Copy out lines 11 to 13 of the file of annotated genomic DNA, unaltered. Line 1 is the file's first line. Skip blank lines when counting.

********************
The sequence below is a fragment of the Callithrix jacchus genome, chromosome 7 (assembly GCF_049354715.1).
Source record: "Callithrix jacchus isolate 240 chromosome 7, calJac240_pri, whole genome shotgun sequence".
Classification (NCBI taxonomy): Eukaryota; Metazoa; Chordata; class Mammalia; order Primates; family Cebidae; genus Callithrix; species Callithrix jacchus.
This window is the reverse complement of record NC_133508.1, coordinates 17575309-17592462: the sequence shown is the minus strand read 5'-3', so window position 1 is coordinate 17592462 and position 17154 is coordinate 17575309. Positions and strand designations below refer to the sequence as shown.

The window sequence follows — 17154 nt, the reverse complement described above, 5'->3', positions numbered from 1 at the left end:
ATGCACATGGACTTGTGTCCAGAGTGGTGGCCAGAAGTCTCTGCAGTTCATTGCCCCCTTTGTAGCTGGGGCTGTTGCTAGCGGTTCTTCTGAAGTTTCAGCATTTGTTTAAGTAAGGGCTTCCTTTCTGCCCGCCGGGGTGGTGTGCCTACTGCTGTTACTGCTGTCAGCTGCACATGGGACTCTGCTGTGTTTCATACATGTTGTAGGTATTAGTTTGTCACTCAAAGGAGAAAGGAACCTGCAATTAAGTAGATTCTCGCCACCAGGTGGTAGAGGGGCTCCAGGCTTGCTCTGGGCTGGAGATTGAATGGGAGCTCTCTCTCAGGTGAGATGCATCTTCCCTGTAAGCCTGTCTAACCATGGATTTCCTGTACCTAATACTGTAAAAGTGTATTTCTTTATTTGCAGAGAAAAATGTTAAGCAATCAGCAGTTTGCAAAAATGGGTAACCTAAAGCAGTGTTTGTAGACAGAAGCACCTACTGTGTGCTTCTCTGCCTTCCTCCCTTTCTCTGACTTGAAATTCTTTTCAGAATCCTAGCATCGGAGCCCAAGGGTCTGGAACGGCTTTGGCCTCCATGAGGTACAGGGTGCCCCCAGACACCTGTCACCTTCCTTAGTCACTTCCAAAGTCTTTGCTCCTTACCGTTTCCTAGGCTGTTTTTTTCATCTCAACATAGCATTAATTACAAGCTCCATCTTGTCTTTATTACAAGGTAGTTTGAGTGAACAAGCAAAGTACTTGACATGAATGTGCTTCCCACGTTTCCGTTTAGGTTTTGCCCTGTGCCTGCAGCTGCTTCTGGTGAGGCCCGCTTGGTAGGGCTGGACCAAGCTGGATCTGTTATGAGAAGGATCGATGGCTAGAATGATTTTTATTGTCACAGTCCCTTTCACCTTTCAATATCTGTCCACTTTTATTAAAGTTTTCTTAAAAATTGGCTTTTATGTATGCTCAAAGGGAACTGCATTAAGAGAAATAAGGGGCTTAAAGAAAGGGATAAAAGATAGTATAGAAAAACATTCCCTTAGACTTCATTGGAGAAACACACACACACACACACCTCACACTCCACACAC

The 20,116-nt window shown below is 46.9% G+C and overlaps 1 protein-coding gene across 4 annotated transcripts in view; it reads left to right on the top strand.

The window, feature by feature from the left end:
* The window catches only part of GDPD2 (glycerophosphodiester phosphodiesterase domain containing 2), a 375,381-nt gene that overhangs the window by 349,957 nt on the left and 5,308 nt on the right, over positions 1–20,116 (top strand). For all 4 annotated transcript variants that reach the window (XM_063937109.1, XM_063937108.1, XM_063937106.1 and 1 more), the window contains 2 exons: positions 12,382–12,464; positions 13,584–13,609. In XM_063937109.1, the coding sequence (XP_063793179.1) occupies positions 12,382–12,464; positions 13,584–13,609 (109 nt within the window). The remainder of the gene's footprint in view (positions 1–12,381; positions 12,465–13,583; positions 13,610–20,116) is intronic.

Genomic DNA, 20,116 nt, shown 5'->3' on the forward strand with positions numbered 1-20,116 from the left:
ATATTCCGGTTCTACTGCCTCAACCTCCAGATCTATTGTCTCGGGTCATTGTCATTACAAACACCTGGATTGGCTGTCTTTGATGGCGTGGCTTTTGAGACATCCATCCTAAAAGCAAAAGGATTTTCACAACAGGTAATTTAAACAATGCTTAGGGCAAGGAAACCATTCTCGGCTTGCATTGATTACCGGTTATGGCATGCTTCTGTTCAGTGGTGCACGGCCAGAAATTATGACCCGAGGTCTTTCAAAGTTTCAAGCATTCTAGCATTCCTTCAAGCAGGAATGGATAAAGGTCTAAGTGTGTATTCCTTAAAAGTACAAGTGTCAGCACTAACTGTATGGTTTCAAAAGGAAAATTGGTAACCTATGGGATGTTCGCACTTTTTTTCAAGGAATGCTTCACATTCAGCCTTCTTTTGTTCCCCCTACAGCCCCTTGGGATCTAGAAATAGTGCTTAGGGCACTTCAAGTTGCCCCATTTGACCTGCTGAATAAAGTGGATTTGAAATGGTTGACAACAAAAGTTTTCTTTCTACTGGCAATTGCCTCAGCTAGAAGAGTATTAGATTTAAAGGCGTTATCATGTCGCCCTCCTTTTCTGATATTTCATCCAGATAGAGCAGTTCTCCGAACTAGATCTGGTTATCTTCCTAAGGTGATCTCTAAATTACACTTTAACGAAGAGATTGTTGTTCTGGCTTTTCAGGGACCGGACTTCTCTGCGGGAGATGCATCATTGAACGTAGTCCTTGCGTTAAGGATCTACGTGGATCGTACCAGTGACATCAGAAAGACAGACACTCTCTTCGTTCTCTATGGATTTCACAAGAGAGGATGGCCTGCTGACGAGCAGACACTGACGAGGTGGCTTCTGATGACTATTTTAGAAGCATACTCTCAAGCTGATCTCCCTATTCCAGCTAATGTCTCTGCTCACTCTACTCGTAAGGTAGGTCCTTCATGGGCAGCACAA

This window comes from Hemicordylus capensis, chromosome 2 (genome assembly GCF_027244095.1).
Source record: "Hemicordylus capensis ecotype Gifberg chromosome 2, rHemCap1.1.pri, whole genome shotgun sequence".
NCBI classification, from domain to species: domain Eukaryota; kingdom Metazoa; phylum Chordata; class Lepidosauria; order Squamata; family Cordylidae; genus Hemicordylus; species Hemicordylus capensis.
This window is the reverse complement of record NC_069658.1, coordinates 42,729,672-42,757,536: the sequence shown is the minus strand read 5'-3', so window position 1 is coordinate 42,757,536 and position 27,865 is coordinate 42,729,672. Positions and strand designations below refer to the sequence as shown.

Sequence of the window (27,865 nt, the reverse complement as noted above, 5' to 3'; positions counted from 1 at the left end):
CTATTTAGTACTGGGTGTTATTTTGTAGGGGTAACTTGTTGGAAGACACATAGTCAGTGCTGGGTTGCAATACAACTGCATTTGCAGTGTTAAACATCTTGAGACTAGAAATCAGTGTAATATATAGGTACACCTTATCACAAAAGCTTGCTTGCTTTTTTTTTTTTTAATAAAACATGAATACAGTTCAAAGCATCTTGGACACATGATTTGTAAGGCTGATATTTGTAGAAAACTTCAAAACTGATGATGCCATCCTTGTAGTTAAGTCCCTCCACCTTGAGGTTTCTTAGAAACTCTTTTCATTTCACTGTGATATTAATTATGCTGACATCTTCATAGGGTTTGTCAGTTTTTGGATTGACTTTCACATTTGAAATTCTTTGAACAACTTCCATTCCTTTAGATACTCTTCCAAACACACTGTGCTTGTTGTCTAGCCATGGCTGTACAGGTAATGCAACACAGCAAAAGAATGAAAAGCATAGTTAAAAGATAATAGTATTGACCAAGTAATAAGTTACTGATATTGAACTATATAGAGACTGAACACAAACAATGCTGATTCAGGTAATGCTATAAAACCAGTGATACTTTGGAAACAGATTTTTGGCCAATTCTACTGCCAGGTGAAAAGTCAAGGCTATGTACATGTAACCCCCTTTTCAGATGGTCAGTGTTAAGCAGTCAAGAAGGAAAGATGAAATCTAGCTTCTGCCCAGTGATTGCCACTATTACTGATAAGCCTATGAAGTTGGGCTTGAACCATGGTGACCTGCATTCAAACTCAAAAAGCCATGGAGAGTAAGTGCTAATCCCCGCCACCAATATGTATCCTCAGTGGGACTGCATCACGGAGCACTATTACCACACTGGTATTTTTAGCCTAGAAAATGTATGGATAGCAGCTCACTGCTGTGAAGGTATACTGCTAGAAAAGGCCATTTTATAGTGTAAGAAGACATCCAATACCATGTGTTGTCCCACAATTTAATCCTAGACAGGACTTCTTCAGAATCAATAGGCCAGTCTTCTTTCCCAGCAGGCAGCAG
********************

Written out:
ATATTCCGGTTCTACTGCCTCAACCTCCAGATCTATTGTCTCGGGTCATTGTCATTACAAACACCTGGATTGGCTGTCTTTGATGGCGTGGCTTTTGAGACATCCATCCTAAAAGCAAAAGGATTTTCACAACAGGTAATTTAAACAATGCTTAGGGCAAGGAAACCATTCTCGGCTTGCATTGATTACCGGTTATGGCATGCTTCTGTTCAGTGGTGCACGGCCAGAAATTATGACCCGAGGTCTTTCAAAGTTTCAAGCATTCTAGCATTCCTTCAAGCAGGAATGGATAAAGGTCTAAGTGTGTATTCCTTAAAAGTACAAGTGTCAGCACTAACTGTATGGTTTCAAAAGGAAAATTGGTAACCTATGGGATGTTCGCACTTTTTTTCAAGGAATGCTTCACATTCAGCCTTCTTTTGTTCCCCCTACAGCCCCTTGGGATCTAGAAATAGTGCTTAGGGCACTTCAAGTTGCCCCATTTGACCTGCTGAATAAAGTGGATTTGAAATGGTTGACAACAAAAGTTTTCTTTCTACTGGCAATTGCCTCAGCTAGAAGAGTATTAGATTTAAAGGCGTTATCATGTCGCCCTCCTTTTCTGATATTTCATCCAGATAGAGCAGTTCTCCGAACTAGATCTGGTTATCTTCCTAAGGTGATCTCTAAATTACACTTTAACGAAGAGATTGTTGTTCTGGCTTTTCAGGGACCGGACTTCTCTGCGGGAGATGCATCATTGAACGTAGTCCTTGCGTTAAGGATCTACGTGGATCGTACCAGTGACATCAGAAAGACAGACACTCTCTTCGTTCTCTATGGATTTCACAAGAGAGGATGGCCTGCTGACGAGCAGACACTGACGAGGTGGCTTCTGATGACTATTTTAGAAGCATACTCTCAAGCTGATCTCCCTATTCCAGCTAATGTCTCTGCTCACTCTACTCGTAAGGTAGGTCCTTCATGGGCAGCACAA

This window comes from Hemicordylus capensis, chromosome 2 (genome assembly GCF_027244095.1).
Source record: "Hemicordylus capensis ecotype Gifberg chromosome 2, rHemCap1.1.pri, whole genome shotgun sequence".